“Two-spirits were seen as very mysterious people and mysterious means powerful,” Braun said. “It had both negative and positive connotations because you can use your power for both good and bad things. Parents often tried to raise their children ‘gender-appropriate,’ but when someone had a vision or a dream that they had to do the other thing, nobody could stand in their way. You can’t go against the vision because it would have very negative consequences.”

For the trait of same-sex relations, two-spirit people typically formed sexual and emotional relationships with non-two-spirit members of their own sex, forming both short and long-term relationships.

“Among the Lakota, Mohave, Crow, Cheyenne and others, two-spirit people were believed to be lucky in love, and able to bestow this luck on others,” said the Indian Health Service website.

Many indigenous communities have specific terms in their own languages for the gender-variant members of their communities and the social and spiritual roles these individuals fulfill. With over 500 surviving Native American cultures, attitudes about sex and gender can be diverse.

“Even with the modern adoption of pan-Indian terms like two-spirit, not all cultures will perceive two-spirit people the same way, or welcome a pan-Indian term to replace the terms already in use by their cultures,” said the Indian Health Service website.

Many traditions like the two-spirit identity were lost or stifled by the disruptions caused by conquest and disease, as well as the efforts of missionaries, government agents, boarding schools and white settlers. Two-spirit roles in particular were singled out for condemnation, interference and, many times, violence. As a result, two-spirit traditions and practices went underground or disappeared in many tribes.

“I feel like we are trying to put everyone in boxes,” Braun said. “We define those boxes and that’s that. I think two-spirit people demonstrate that not everything fits in a box. That’s okay, society is not going to die off. We can have a society where we have many different classifications because people have started to realize that not everyone is born male or female.”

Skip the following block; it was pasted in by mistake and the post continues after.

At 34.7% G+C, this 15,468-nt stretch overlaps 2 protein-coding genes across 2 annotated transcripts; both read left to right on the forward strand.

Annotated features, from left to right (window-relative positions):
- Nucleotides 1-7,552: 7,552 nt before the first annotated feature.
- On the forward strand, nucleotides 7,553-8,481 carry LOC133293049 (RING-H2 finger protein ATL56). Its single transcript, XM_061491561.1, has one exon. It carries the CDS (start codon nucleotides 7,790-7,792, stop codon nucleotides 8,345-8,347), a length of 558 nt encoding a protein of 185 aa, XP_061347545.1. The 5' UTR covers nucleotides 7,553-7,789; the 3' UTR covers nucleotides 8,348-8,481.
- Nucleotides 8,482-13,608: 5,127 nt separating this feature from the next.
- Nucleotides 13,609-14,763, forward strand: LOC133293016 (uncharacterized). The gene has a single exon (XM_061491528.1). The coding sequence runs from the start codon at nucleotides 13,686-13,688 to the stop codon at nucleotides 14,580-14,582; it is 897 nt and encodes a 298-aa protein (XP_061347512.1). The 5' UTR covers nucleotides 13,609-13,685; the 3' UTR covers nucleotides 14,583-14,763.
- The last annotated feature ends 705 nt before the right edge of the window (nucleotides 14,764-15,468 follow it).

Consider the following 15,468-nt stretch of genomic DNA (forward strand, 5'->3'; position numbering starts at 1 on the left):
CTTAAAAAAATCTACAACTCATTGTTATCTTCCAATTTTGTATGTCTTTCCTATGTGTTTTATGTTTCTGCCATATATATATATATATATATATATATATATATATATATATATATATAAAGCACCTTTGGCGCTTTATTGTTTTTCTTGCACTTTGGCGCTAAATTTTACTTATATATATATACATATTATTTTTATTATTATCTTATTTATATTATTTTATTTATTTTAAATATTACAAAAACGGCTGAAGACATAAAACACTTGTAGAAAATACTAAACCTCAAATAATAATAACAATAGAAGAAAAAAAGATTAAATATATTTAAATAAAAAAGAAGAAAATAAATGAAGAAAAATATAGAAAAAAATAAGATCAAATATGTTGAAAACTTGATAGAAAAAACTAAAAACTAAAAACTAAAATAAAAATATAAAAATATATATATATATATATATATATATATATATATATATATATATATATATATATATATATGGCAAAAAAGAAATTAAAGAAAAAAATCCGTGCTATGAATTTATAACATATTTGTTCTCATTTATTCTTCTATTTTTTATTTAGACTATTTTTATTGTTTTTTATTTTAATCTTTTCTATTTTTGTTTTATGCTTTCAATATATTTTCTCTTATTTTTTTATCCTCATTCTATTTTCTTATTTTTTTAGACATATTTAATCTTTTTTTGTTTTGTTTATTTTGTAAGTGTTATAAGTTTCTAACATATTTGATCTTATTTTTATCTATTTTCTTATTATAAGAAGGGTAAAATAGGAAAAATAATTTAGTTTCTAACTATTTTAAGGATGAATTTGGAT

Today, lesbian, gay, bisexual and transgender Native people throughout North America are reviving the two-spirit role and its traditions. Two-spirit people have gathered nationally and regionally since the early 1990s in many parts of the country.

“Today two-spirit is more used as a term that is more associated either with lesbian or gay; it has gone away from the traditional meaning,” Braun said. “The traditional meaning did not necessarily mean that the two-spirit person would have sexual acts with someone of the same sex.”

Within the already marginalized Native American community, two-spirit people today may face more discrimination for their identities.

“In Lakota, for example, men who were two-spirits were called ‘winkte,’ and today if you call someone ‘winkte’ it is an insult and degrading word,” Braun said. “I think today it is clearly understood that this is not a positive connotation and I think this has a lot to do with the loss of the original meaning of how all this worked.”

The prevalence of two-spirit people depends on the community. Braun said there may be more people who identify as two-spirit now due to the resurgence of people learning about their culture, but those individuals may still face discrimination within their own communities.

According to Braun, urban communities tend to be less discriminatory and rural communities tend to be more discriminatory depending on how traditional the community is, with really traditional communities being less discriminatory, regardless of their location.

“If someone doesn’t fit into the designated gender categories, in many communities they have a really tough life,” Braun said. “Not only do they not fit into the categories but they are actively discriminated against and ridiculed and ‘they’re not a real man,’ and that opens you up for all kinds of things.”